Orangeville Councillor Gail Campbell is a recipient of an inaugural Municipal Accessibility Award, sponsored by the Ontario Municipal Social Services Association (OMSSA).
The award recognizes a champion who, in celebration of Ontario’s 150th anniversary, has displayed extraordinary leadership and made an exceptional contribution to the awareness of and activities associated with advancing accessibility in their municipality. This also includes a focus on creating vibrant, accessible and inclusive communities by reflecting on lessons learned from the past, and aspirations for the future. The recipients of this award were decided by the OMSSA Board of Directors.
The nomination by former mayor Mary Rose, and endorsed by Orangeville Council, notes that Councillor Campbell has been a champion and voice for the disabled since 2000. She has demonstrated leadership, stressing the importance of barrier-free communities, supporting many accessibility initiatives, and increasing accessibility awareness – in the community and beyond.
“She has been a pioneer of advocacy and a champion of human rights and inclusion,” the nomination states. “Councillor Campbell inspires others, both locally and provincially, by her example of personal commitment, vision, and hard work. Long before provincial legislation on accessibility, Councillor Campbell pioneered and launched creative and innovative programs in the Town -- from power assist doors in public buildings to waterproof wheel chairs in municipal swimming pools, from inclusive playground equipment to a portable wheelchair lift to access the Opera House stage. The Town has been advised on enlarged street signage, accessible benches in parks, curb cuts and trail design modifications.”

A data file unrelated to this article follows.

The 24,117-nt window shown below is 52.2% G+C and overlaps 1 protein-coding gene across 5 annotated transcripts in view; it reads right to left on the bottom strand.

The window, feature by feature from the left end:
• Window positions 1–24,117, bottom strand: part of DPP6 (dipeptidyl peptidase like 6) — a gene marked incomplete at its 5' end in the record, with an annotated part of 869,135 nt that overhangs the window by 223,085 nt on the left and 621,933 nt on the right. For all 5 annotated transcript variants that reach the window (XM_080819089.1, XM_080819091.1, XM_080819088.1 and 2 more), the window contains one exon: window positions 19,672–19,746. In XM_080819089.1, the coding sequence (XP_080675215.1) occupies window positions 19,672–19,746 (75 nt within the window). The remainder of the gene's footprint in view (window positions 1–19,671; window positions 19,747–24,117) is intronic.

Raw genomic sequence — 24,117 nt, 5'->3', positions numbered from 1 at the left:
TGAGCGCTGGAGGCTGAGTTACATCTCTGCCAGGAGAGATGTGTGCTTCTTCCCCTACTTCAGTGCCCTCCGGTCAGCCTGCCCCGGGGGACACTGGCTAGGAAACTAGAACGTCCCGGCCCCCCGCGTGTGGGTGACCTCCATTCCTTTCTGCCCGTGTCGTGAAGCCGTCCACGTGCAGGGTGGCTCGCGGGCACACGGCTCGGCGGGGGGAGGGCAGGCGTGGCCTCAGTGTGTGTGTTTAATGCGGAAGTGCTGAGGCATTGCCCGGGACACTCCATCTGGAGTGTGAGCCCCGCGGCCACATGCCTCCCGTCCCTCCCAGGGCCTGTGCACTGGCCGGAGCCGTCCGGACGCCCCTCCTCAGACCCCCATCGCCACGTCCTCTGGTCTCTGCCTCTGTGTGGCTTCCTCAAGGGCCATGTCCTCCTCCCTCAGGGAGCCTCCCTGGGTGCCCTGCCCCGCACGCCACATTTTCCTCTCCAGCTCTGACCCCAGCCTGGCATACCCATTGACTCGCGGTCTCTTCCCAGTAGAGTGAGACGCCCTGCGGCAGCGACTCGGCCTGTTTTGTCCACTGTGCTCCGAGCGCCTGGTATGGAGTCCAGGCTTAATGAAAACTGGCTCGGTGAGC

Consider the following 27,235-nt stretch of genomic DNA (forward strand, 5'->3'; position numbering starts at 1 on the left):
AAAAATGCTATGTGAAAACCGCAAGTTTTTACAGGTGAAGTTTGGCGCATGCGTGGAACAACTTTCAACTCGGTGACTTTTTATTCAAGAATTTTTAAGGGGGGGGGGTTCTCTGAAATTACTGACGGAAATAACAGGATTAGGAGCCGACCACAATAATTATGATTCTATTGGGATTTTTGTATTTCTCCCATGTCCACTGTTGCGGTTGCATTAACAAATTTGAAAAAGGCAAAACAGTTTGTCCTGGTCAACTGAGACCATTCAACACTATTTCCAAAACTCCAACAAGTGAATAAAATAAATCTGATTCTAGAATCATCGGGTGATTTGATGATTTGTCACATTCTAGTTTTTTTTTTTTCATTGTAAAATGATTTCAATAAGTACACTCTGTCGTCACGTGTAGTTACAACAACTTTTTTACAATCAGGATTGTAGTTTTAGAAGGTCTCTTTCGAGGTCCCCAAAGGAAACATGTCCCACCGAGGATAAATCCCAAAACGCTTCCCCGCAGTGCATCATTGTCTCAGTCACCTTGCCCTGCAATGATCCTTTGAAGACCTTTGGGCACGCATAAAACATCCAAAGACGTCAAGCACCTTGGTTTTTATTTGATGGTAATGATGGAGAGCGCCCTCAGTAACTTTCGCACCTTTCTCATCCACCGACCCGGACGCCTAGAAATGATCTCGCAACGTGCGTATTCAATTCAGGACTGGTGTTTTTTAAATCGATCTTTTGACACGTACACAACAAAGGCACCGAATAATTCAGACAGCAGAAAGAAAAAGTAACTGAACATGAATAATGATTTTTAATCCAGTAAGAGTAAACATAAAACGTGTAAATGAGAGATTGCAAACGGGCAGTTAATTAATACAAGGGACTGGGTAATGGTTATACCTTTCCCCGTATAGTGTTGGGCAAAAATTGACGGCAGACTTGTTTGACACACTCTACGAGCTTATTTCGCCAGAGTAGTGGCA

Councillor Campbell has encouraged others to follow her lead. The Amaranth Lions Club helped to provide audible signals at intersections. Theatre Orangeville redesigned its interior to accommodate ramped aisles, hearing equipment and space for 16 wheelchairs. Historic downtown businesses are encouraged to provide, with a municipal grant, portable ramps for accessibility. First Student Bus Lines provides accessible transportation to out of town events. Access Orangeville, chaired by Councillor Campbell, partnered with the Town's Age-Friendly Committee to research and submit an application to the World Health Organization for recognition as an Age-Friendly Community. Access Orangeville also took on Canada Post to see automatic door openers installed at their facilities. The committee is now looking to the Province of Ontario to provide legislation on the need for universal tie-downs for wheelchairs in vehicles.
In recognition of her tireless work, Councillor Campbell received the AODA (Accessibility for Ontarians with Disabilities Act) 10th Anniversary Champion Award in 2015. The award was presented by the Province of Ontario and the Association of Municipal Clerks & Treasurers of Ontario (AMCTO).
“I am very honoured to receive the inaugural OMSSA award for leadership in advancing accessibility in the community,” said Councillor Campbell. “Orangeville Council continues to be a true leader in accessibility by allocating specific funds annually to Town departments and to Access Orangeville. This funding ensures that we are able to keep working towards making Orangeville barrier free. I'm proud to receive this award with thanks and gratitude for the work of Access Orangeville.”
Orangeville Councillor Gail Campbell (right) is a recipient of a Municipal Accessibility Award sponsored by the Ontario Municipal Social Services Association. She is pictured with nominator and former mayor Mary Rose and Mayor Jeremy D Williams.